Based on the article by Harun Yahya, Emulating Gardens of Eden, the elements inside heaven as written in the holy book include flowing water, shades, and lush greenery.
The landscape is filled with beautiful courtyards with water (a river, or a large pool with fountain) always in the middle, and plants are grown around it.
The plants mentioned are:
- Myrtle – as bordering hedges to replace brick walls
- Rose – in a garden
- Jasmine – in a garden
- Violet – in a garden
- Fig – inside the orchard
- Pomegranate – inside the orchard
- Cherry – inside the orchard
- Citrus – inside the orchard
- Peach – inside the orchard
- Almond – inside the orchard
The trees for the orchard provided fruits and abundant blooms, as described in the holy book, though destroyed due to civilization.
However, with current technology, people can emulate the garden of paradise by purchasing the plants online from any parts of the world. It is not an impossible task if we are willing to do it, especially when we can afford it.
Looking forward to design a garden like this one day!
Blossom of a Common Myrtle (Myrtus communis)
1. Should I place my pot of planted Tulip bulbs in the fridge for a few months to let it experience winter?
No. The Tulip bulbs that we sell are ready for planting, meaning they have gone through dormancy period in winter.
2. If I’m not planting the bulbs yet, should I store them in the fridge?
Only if you know the weather is too hot, which will cause the bulbs to dry out to pieces. However, don’t make it a habit to keep checking whether the bulbs are still okay in the fridge, because if you keep taking the bulb in and out, the moisture that occurs will attract mold and might slowly rot the good bulbs you have in there. Make sure not to store other fruits and vegetables in the fridge, especially apples, as they release ethylene gas to ripen fruits, but bad for Tulip bulbs. Provide a personal compartment, like a plastic container for the bulbs.
Otherwise, store Tulips in a paper bag, in a cool and dark drawer of your house, but don’t wait too long to plant them. Read More
Flowering Season: Tulips will flower at various times according to the type being grown.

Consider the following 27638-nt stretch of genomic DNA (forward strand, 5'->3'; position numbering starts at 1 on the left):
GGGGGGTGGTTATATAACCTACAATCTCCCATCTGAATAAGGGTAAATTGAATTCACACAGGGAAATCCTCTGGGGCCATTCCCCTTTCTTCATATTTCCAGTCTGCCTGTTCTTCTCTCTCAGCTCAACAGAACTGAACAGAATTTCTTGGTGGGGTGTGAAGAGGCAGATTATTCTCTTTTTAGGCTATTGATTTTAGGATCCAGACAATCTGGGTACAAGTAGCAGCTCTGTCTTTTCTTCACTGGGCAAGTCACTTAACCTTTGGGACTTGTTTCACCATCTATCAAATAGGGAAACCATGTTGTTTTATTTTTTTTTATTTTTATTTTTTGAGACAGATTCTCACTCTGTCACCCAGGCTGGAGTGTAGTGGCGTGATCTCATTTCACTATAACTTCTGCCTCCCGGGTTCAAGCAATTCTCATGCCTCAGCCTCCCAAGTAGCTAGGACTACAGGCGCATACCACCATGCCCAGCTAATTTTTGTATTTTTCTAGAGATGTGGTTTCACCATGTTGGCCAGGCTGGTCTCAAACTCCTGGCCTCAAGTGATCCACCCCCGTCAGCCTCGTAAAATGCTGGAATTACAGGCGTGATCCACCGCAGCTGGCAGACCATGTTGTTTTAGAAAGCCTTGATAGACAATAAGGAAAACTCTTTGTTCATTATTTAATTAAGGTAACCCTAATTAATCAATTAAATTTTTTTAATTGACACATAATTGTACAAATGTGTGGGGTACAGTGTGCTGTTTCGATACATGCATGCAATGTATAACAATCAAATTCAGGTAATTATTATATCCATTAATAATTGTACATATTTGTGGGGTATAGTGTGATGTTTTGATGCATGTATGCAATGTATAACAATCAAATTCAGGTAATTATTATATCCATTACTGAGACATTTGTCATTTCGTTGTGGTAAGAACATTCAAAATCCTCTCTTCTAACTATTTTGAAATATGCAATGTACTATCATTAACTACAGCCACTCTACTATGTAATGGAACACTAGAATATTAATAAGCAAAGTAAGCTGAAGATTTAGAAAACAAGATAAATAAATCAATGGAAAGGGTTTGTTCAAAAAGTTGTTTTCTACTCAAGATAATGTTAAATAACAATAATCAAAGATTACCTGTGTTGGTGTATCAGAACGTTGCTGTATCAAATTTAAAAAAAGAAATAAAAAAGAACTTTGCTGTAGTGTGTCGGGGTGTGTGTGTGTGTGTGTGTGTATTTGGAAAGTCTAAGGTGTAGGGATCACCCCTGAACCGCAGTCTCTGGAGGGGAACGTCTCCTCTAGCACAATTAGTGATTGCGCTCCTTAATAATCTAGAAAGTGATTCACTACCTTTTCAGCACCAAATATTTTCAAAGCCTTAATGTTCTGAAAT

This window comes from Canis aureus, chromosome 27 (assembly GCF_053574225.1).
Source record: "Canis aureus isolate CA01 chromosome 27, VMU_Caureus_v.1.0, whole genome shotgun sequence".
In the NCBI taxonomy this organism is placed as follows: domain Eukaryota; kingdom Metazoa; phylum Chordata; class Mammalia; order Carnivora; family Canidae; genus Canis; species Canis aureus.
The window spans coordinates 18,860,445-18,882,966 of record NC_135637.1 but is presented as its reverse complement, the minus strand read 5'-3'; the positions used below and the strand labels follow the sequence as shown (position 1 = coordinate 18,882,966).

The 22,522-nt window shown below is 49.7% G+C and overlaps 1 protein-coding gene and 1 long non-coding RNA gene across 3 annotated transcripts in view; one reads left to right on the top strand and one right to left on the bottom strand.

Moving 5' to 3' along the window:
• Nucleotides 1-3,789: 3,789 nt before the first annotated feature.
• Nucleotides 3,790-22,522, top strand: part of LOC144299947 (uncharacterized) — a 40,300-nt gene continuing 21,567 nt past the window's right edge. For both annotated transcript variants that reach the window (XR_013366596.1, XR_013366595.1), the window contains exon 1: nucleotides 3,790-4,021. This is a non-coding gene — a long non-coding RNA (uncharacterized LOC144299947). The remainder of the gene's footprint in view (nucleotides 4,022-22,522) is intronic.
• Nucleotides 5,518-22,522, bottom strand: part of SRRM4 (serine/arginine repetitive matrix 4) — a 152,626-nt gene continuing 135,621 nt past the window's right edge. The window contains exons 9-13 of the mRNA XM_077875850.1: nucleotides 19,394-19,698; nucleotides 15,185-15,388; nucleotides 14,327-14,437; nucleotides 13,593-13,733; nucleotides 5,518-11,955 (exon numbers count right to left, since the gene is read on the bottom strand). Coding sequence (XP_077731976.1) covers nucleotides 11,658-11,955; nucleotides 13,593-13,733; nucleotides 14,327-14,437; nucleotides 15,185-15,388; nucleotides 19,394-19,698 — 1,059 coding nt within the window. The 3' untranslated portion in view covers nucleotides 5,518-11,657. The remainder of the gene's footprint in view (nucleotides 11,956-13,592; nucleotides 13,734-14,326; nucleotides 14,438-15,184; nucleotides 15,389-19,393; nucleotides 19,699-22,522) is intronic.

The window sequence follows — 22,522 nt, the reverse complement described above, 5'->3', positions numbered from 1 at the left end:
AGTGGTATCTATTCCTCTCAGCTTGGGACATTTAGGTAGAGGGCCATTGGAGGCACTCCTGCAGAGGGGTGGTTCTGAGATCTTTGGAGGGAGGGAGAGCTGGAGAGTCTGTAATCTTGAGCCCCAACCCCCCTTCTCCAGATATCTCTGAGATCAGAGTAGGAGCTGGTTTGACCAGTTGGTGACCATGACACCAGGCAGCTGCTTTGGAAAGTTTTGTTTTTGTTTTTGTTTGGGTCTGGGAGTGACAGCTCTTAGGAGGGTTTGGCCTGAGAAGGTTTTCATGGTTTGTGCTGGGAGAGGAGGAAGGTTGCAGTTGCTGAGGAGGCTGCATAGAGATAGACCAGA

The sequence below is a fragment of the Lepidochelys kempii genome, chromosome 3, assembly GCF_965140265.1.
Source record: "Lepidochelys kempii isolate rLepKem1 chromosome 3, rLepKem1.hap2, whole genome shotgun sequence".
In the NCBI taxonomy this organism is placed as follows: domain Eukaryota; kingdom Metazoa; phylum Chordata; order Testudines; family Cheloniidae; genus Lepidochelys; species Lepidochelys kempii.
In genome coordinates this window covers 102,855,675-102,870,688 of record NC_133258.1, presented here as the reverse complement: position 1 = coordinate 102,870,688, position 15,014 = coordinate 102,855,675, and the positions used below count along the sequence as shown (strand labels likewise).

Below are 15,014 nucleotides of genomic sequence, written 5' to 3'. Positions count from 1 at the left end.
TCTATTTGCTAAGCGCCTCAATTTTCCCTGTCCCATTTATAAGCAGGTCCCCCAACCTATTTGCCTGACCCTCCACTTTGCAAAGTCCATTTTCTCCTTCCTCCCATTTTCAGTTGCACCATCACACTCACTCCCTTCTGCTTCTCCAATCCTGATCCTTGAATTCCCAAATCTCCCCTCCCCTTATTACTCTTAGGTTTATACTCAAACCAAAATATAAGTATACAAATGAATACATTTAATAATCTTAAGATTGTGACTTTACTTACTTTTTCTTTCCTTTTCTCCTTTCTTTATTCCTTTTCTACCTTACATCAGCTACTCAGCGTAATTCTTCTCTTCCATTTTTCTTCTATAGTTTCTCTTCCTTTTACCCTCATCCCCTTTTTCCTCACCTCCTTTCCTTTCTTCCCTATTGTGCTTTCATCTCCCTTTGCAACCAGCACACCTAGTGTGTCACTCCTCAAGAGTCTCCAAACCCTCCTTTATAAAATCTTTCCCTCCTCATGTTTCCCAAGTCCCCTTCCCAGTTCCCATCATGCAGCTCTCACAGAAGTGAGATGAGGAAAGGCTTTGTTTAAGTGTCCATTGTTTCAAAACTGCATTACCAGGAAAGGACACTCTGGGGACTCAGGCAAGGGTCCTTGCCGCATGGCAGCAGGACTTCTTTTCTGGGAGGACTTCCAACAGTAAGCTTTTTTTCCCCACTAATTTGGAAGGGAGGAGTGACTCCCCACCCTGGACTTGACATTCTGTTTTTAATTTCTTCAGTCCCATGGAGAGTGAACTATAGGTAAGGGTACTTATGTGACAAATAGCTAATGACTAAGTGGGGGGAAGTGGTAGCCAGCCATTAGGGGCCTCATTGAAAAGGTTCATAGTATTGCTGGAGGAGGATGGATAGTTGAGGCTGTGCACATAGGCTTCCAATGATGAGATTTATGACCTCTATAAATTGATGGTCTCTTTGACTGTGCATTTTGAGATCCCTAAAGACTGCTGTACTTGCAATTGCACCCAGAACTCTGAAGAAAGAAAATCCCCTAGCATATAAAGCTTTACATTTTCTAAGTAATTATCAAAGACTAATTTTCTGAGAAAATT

- Early Flowering: Single Early, Double Early, Species. (early spring to mid spring)
- Mid-season: Darwin Hybrids, Triumphs, Parrot. (mid spring to early summer)
- Late season: Single Late, Double Late, Lily-Flowering, Fringed, Viridiflora, Multi-flowering. (early summer to autumn)
In Malaysia, Tulips are best grown indoors due to the high level of humidity and rainfall outdoors, and hot afternoon sun (unless, shaded areas) that can cause the flowers to wilt. Tulips love warmth and sunlight, but they really hate wet feet. Mid and late season varieties are perfect for Malaysian climate. Read More
Yes, Tulips can be grown in water. I have tried it, and it is easier than it sounds.
After trying it out, this is the most preferable method for growing indoor Tulips for me. Not only I can avoid the hassle of constantly having to check on soil moisture level (at the same time, preventing the bulb rot), Tulip grows faster in water too compared to using soil as medium. I don’t even have to be worried about Spring to show up; as indoor, room temperature is perfect for Tulip to sprout. Read More
Just like any other bulbs, Tulip bulbs have to be treated the same way. The bulbs are susceptible to rot if in contact with moisture. If you’re not planning to plant them yet, make sure they are stored in a dry and cool place. An airtight container with a pack of Silica Gel to absorb moisture, a paper bag, or plastic bag with holes to allow air circulation is good for storing Tulip bulbs.
However, it is advisable to plant the bulbs anyway if shoots are emerging, which is more likely to happen if the bulbs are exposed to some moisture and light, or that you’ve been keeping them for too long. (Read here for unplanted Tulip bulbs) Read More
If the season is not in favor of gardening, why not trying our something fun indoors?
I find it fascinating how Hyacinths grow very well inside the house, just by the windowsill. My first attempt to force the blooms indoors was winter, when fungus gnats were breeding and multiplying in the soil.
So, to solve this problem, I tried using water instead. Luckily, it is quite common for people to grow Hyacinths with water, therefore finding forcing jars are very easy.
Just like any other bulbs, Tulips, even if unplanted, they never stop growing. You will notice this as the weather warms up, Tulip bulbs will start sprouting.
Naturally; if planted; after a Tulip completes blooming, the bulb will continue storing food until it starts shedding the leaves in the Summer. Then, the bulb will put its energy on growing roots to gather nutrients from the soil, at the same time forming new outer layers called tunics. This growing process will stop as the weather becomes cold, when plants enter their dormancy period until the next growing season in Spring.
Therefore, interrupting this cycle may cause unpleasant consequences for a Tulip. If unplanted at the right growing time, the bulbs will simply rot away after using the energy stored from last year into sprouting on their own without nutrients from the soil.